It’s tough to say. Initial reactions are that Dignitas is playing far better than most of the teams in Europe. It’s a wonder at how good they are. Fnatic is in the midst of this rebuilding stage where they are trying to get their new players into the mix with how they are trying to run. Dignitas seems to have gotten the better end of the trade, for now.
It’s also exciting to see this weekend, as this is the first time they’re matching up against each other in HGC. We get to find out if Dignitas is that good. Are they going to remain undefeated or is Fnatic, who has always been a rival to Dig? Will they be able to snag a couple of wins or the entire map series? I personally think Dignitas is going to win but the question is ‘will it be a 3-0 or 3-1?’ based off of how matches have gone the past couple weeks.
You’re not seeing a world in which this series goes to five games?
Personally, no. I actually think Dig has it. I love the guys at Fnatic but when you compare how clean Dig is playing and how dominant they have been versus what we’ve seen from Fnatic, Dig has it.”
Who has been your HGC EU MVP thus far through the first stage of play?
The answer can only be one player, Snitch. Snitch has been stellar and he’s been improving since 2017 when he started really hitting his stride. He continues to impress. He is now bolstered by an incredible top lane in Wubby, he has POILK to back him up. Snitch is an absolute god right now.
I’m actually just excited to see when we’ll have Dignitas clashing against Korea. I wanna see if he’s still that strong because right now the kid seems unstoppable. He’s shutting people down.
Personally, I thought you may have said POILK given how much of an impact his addition has made thus far but Snitch has really come into his own and solidified the captain’s role with Bakery stepping away before the season started.
That’s the thing about Dignitas though. You can say good things about everyone on their roster. Zaelia switches to Support and just makes it look flawless. In fact, he’s making plays on a role that is typically passive. JayPL is one of the quietest but strongest Warriors you have in Europe. You have POILK, who is an All-Star in of himself but when he has Wubby and Snitch next to him he looks tame in comparison which is crazy!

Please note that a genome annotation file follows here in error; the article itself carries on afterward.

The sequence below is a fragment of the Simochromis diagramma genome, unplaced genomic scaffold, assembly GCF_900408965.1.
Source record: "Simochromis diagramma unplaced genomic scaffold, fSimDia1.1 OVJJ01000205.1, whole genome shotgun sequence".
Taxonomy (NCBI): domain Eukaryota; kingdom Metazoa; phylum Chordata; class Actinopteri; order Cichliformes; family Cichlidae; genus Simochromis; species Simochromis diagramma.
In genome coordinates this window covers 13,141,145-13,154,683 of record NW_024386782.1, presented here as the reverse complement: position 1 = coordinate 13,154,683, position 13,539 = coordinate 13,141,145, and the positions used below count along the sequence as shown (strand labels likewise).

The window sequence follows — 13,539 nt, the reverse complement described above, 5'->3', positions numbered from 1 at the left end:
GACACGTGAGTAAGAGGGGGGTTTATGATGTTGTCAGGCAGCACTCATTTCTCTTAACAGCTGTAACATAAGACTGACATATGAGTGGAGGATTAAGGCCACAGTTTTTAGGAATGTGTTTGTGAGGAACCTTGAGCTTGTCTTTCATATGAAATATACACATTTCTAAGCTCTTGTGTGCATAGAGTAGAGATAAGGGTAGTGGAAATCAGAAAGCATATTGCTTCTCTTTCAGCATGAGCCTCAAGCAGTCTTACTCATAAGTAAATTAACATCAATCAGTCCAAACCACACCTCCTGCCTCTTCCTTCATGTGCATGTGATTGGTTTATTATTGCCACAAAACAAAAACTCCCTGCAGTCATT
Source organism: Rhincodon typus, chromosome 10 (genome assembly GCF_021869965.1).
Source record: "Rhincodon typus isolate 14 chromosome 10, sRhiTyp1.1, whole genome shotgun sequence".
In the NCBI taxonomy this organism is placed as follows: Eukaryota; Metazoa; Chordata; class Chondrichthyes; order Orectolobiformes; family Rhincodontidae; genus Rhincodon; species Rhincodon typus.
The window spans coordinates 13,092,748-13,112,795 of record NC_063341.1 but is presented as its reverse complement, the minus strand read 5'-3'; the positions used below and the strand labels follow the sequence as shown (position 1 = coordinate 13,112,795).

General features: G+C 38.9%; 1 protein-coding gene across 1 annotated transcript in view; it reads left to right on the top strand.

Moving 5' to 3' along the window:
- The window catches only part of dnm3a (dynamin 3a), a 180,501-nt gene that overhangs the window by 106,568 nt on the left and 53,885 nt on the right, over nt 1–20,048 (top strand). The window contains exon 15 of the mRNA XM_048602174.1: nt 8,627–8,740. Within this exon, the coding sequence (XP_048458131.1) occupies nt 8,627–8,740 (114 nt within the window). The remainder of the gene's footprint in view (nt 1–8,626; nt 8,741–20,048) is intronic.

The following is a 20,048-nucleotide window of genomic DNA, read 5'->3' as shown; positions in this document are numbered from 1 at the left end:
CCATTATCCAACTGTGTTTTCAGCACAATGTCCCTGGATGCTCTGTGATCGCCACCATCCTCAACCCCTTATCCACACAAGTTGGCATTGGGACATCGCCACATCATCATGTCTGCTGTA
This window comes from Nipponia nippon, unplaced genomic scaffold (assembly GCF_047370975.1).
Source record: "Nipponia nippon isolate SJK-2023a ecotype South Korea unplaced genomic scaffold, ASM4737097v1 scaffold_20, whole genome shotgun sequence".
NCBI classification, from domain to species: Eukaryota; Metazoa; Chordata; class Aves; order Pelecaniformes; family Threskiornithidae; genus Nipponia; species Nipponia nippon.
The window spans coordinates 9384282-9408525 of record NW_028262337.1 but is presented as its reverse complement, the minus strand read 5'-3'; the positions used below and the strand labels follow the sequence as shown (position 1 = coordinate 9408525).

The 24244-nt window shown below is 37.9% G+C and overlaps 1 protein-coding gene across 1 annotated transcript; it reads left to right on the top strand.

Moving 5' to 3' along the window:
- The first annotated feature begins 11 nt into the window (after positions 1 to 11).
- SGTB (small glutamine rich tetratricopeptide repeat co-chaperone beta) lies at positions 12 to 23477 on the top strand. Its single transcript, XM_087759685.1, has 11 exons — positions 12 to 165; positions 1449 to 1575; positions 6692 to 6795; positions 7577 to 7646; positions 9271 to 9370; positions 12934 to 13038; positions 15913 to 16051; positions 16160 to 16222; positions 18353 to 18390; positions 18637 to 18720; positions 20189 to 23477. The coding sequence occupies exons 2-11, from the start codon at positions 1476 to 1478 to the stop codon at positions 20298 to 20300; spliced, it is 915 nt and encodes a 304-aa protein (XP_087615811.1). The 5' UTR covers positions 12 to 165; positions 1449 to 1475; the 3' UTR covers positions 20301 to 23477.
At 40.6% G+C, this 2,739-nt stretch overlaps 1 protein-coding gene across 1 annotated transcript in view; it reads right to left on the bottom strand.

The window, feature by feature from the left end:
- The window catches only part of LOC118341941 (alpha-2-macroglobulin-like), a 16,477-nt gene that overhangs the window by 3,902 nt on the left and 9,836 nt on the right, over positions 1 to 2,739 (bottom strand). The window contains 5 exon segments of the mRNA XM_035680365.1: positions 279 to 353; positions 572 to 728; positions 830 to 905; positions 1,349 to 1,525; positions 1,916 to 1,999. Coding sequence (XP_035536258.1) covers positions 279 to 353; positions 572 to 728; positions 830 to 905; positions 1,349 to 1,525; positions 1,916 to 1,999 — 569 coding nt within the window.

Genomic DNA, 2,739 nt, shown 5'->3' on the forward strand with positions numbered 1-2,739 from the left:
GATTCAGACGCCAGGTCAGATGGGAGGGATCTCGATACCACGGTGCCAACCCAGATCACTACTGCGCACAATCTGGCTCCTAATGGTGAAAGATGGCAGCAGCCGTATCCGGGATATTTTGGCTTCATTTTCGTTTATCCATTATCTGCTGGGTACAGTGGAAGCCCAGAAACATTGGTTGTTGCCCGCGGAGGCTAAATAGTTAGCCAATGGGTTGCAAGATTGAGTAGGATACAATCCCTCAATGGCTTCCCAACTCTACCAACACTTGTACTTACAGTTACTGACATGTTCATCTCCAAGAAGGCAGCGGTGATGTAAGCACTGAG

Are you going to go out on a limb to say that EU will be hoisting a Blizzcon trophy come this fall and make their mark as the dominant region?
Right now I would argue if we had a Blizzcon in four or five weeks, I could see EU winning even with Tempest on their streak of being gods.
Call me an EU fanboy. I’m just on-board with them. I love the players, I love the teams and I want them to succeed. So even if it’s a little on the biased-side, I want them to succeed and will pick them any day.
Recently, I spoke with JHow and he made the statement that three teams in NA will be able to hold their own with EU at the Western Clash next month. Response?
I think Team Freedom would be the only one to have a chance in the current state. I don’t even think Tempo Storm would match up well with Europe and they’ve been strong lately. I welcome it and hope they do as competition is great, but there’s too much chaos in NA from week-in to week-out on different games. I feel that EU would sniff that out and shut it down. They would douse the flames.
To get you off on a question I received from users on /r/heroesofthestorm/, what advice would you give to someone who aspires to be a caster?
Just do it. Everyone wants shortcuts and they want to be able to be a streamer, just turn on the stream and get hundreds of viewers. They want to be a caster and suddenly be casting Blizzcon. No one’s going to give you that opportunity. You have to step up and make the opportunity yourself.
Look at Gillyweed, for example. She spent two years doing Starcraft community content and finally found a couple of patches where she was able to do some casts. People saw that she was really, really great and they let her grow to what she has become.
It took me three years of off-and-on casting while working a full-time job just to get a chance to cast at an MLG beta stream. You have to do the work.